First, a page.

Dillard's wing near Dillard's and Belk Women's (former Parisian)
The problem with Eastdale is that it is still part of the same original by-pass road that Normandale and Montgomery Malls faded and died on. Less than five miles away, the failure of Montgomery Mall attracted to Eastdale the same element that helped to kill Montgomery Mall and Normandale. That, unfortunately, is not a small problem for the mall as it now must compete with Eastchase, which is in a newer, nicer area with better stores in the area to support it. Eastdale, in comparison, is at a crossroads. The real or perceived fear of crime has killed many malls, and this is exacerbated when race or class is a factor, which unfortunately is an underlying major issue in this city. Eastdale, however, still offers the better and more interesting shopping experience. This is why it is my belief that had it not been for the 2005 expansion, the mall likely would be in trouble. Eastdale's strength is in its anchors and excellent management, but if any choose to leave for Eastchase, it may itself be facing a future one day like its predecessor Montgomery Mall. Since I always prefer the mall to survive over the tacky lifestyle center, I hope that never happens.
Dillard's here is an original Gayfer's. This store design is almost a clone to the original Greenville Mall (SC) JB White store inside and out. Both were Mercantile stores.
Inside, you can definitely tell Belk started out as Parisian. Parisian takes up some of the mall space, and it is only one level.
JCPenney is new to the game, so the design is not original, though it shares the theme. This whole court was not built until 2005.
Sears is original to the mall, but the store was renovated extensively inside and out around 2004.
Belk Men, Home and Kids here was formerly McRae's and originally Pizitz. It was the only Pizitz mall store in Montgomery. It is just north of the ice rink/center court.
When visiting Eastdale in March 2010, it seemed to be a vibrant mall, but I definitely detected a hostile element from some of the patrons. Looking at the current lease plan today, I am wondering if what I noticed is starting to have an effect as vacancies have creeped higher in the mall with eleven empty shops counted on the latest leasing plan. Perhaps it is just the economy, but I also visited Eastchase on that trip where I noticed a full parking lot, upscale stores and an obviously wealthier clientele. The only thing, in fact, that keeps the two shopping centers complimenting each other is much the same that kept Montgomery and Eastdale doing so before: a more limited anchor overlap. Eastchase has only Dillard's while Eastdale has Dillard's plus three other department stores stores. What if Dillard's closed or downgraded that store followed by Belk and JCPenney deciding that Eastchase was the place to be? I am really surprised that did not already happen and am even more surprised that JCPenney chose Eastdale over Eastchase. JCPenney's move I am not complaining about, though, as Eastdale is fun and air conditioned while Eastchase is another boring cookie-cutter lifestyle center in the boiling Alabama sun.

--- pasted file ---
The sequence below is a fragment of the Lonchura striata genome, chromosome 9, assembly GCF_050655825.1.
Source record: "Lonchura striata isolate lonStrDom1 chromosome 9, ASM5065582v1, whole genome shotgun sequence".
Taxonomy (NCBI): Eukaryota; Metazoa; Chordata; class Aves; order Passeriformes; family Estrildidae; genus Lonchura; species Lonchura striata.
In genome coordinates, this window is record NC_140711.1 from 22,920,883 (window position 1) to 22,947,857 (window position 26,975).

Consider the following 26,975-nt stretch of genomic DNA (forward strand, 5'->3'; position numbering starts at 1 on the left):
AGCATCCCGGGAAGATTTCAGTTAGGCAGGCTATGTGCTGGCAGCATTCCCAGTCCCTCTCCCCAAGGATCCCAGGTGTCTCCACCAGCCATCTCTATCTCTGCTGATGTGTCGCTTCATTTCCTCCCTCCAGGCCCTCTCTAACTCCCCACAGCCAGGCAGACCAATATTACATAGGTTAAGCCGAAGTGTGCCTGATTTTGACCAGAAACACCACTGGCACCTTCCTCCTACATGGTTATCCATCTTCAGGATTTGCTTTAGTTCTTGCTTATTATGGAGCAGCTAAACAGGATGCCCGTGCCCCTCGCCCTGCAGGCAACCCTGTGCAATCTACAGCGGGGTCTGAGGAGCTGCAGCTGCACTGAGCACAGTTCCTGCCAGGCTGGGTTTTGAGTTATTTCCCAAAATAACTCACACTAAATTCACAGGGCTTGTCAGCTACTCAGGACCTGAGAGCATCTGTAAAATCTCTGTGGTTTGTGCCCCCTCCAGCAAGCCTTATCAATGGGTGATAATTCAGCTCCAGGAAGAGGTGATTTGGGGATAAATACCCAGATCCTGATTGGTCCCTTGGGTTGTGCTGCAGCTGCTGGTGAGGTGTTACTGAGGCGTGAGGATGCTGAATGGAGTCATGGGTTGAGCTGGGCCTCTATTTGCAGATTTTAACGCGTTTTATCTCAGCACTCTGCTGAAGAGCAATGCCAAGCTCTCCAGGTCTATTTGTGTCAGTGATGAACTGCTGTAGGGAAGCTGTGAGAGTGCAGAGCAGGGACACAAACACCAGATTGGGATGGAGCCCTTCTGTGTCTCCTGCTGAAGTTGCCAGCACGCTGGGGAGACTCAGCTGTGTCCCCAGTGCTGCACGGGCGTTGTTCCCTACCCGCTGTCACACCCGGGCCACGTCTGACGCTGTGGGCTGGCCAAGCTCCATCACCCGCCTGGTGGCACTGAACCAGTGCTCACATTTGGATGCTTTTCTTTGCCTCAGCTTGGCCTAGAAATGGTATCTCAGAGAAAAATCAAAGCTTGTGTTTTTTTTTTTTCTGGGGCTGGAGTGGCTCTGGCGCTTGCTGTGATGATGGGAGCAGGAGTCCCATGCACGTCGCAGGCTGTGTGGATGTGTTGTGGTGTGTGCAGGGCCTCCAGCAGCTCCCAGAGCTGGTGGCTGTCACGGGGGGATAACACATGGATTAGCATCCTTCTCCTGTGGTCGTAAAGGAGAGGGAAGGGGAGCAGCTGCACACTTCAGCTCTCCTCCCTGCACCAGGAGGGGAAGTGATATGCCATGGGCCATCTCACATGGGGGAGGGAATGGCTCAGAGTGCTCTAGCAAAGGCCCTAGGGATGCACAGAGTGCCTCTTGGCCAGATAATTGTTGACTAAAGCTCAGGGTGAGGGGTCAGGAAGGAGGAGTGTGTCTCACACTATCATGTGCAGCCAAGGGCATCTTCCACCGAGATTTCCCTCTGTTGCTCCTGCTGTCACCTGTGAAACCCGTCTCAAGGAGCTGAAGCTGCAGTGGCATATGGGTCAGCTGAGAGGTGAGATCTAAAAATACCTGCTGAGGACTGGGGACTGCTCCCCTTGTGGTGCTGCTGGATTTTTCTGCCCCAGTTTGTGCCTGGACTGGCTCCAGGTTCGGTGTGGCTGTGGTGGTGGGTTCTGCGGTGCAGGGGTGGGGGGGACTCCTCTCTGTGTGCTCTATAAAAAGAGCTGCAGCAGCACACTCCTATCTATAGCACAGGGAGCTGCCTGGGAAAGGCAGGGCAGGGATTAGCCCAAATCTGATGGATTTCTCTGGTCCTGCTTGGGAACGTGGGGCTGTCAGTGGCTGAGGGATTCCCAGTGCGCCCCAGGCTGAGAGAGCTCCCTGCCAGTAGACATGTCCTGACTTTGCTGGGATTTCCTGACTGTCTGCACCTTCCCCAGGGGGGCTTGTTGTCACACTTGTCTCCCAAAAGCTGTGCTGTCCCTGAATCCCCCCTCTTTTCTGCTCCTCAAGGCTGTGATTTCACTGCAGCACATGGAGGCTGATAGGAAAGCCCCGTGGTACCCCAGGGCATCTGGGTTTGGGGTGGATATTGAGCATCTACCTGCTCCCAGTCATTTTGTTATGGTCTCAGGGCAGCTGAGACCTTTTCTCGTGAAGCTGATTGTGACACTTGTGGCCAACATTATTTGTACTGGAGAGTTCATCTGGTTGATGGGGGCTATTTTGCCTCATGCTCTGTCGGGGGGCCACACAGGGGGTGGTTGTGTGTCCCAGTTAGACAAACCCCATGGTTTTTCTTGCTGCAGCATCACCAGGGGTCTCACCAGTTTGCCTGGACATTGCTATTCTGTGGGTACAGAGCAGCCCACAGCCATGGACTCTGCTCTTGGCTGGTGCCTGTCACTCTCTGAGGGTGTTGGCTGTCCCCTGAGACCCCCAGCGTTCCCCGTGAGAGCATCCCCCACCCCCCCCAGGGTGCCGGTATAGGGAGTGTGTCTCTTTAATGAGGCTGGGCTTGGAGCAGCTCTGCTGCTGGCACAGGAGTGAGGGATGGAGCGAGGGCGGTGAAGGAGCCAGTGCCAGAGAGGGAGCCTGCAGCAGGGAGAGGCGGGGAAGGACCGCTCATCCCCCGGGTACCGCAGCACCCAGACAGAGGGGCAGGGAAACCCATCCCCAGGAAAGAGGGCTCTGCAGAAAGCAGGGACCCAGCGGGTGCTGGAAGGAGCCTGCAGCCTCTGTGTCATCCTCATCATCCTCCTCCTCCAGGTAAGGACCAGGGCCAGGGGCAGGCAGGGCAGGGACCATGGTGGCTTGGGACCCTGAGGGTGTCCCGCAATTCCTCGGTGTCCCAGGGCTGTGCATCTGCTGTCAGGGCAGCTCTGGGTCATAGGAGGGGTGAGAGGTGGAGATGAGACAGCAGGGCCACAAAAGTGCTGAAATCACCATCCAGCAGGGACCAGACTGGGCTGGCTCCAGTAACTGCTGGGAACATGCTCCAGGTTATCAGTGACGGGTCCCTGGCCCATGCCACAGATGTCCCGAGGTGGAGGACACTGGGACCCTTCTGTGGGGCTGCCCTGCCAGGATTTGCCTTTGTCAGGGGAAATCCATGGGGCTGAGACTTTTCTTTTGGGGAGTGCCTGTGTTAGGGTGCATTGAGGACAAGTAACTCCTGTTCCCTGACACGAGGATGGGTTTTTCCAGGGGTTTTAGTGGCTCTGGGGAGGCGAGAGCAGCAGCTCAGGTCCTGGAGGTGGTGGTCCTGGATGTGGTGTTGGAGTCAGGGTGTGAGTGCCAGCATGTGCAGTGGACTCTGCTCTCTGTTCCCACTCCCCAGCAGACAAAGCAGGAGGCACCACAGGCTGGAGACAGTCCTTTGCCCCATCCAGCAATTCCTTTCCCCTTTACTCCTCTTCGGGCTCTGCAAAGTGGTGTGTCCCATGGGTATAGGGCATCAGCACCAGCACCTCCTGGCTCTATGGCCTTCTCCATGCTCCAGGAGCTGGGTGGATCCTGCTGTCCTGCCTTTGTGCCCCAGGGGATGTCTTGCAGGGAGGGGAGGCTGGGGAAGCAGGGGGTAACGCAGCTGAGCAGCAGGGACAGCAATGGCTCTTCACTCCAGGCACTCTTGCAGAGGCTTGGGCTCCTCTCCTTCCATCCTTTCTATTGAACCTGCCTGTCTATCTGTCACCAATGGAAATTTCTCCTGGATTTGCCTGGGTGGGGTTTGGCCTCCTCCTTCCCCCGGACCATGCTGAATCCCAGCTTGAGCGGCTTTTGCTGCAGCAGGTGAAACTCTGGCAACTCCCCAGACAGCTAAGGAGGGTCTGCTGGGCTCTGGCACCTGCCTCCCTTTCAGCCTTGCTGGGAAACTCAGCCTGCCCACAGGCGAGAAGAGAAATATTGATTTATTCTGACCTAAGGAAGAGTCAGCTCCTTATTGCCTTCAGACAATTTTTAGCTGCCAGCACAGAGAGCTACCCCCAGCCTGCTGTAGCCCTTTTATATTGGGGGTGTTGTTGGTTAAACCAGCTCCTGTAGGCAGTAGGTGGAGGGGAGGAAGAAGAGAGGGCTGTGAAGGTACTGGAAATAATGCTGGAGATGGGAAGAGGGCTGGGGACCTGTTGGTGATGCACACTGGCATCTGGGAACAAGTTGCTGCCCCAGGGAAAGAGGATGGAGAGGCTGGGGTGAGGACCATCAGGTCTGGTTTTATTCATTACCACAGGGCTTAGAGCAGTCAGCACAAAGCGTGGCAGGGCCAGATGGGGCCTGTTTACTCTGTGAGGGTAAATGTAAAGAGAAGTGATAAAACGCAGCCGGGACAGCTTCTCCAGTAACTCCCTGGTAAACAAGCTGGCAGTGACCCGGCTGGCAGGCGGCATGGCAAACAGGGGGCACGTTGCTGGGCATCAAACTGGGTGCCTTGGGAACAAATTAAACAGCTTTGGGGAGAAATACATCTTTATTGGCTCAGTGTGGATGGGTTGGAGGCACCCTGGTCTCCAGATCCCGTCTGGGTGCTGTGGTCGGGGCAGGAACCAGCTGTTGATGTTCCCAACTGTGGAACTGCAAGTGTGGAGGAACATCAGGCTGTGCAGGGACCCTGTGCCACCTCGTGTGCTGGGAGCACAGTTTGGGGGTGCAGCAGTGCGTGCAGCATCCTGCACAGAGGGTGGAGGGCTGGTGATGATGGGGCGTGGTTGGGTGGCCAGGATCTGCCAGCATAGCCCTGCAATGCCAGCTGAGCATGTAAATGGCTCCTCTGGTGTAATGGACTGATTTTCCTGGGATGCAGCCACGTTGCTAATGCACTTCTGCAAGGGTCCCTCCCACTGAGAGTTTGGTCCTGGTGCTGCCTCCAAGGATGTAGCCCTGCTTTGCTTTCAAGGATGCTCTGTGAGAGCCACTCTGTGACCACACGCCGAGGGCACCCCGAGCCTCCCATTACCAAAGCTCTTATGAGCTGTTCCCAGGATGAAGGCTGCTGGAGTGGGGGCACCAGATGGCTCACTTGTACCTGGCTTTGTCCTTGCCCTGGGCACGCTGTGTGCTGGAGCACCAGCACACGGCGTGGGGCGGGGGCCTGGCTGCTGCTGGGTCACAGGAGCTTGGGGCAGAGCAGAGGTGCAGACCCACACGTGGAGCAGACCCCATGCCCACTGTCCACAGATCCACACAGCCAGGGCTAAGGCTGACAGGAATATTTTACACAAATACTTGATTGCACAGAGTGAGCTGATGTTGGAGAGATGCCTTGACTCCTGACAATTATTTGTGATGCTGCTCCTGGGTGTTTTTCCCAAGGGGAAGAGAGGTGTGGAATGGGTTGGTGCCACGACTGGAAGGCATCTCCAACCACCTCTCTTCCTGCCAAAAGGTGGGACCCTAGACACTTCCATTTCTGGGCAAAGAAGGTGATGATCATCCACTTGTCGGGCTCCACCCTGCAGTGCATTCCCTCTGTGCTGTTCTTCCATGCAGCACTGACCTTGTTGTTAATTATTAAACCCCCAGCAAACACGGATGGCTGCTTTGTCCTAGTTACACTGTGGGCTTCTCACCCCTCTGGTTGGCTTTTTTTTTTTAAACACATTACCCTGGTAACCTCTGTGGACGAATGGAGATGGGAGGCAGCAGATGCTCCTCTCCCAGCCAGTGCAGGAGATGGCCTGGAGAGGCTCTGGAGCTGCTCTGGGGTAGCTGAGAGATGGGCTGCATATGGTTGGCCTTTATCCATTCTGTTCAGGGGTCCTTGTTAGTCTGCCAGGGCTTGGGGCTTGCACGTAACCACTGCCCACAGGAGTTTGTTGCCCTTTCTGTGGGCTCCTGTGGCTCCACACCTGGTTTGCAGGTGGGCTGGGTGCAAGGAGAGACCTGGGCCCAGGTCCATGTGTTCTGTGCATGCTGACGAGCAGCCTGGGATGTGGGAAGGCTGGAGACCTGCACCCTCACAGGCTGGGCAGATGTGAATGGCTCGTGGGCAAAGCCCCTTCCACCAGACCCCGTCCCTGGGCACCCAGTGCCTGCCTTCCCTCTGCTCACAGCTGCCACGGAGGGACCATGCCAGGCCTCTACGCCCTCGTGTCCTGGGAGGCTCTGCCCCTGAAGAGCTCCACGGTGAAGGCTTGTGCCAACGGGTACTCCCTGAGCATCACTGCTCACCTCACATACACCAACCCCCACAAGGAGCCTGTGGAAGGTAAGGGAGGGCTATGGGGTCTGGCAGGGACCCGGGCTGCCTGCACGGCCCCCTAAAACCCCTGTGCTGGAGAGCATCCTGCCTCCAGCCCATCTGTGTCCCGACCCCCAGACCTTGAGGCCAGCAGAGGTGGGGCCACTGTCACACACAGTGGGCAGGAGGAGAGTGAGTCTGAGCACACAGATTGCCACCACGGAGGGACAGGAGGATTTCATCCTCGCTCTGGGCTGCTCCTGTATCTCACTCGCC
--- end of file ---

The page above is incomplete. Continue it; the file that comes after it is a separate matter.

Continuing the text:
The mall's Parisian, for a brutalist design, is actually very neat looking. Today it is Belk Women's.
Dillard's, formerly Gayfer's, is unmistakably close to the original Greenville Mall JB White.
Pizitz kept it simple. Unfortunately, most of their mall-based stores were rather weird looking and bland. McRae's was here 1987-2006.
Sears attempted to renovate away any resemblance to the late 70's. What a shame.
JCPenney took a trip to stucco land for this soon to mildew post-modern mess.
Here in 2010, the economy seems to be barely functioning mainly due to the freeze on lending combined with government instability. Any major retail projects are likely to be halted or else financed internally, which will only help Eastdale in the long term. If this same scenario had played out five years earlier, the picture would look very different today. I am glad of this, though, because this mall was special despite its age. To me, I also really enjoyed seeing some of the older elements mixed with the new such as the older ceiling treatments (which resembled older Taubman malls), fountains, vintage anchor designs and such combined with the updated appearance. In an era of sameness and blandness, this is one of those malls I love to cover, because it offers something different. I hope you will agree and can shed some light on the future of this mall.
I absolutely LOVE the way that Aronov keeps at least one mall entrance original in their malls. No, that is not sarcasm.
Nothing original here, though. This sign came with the last renovation.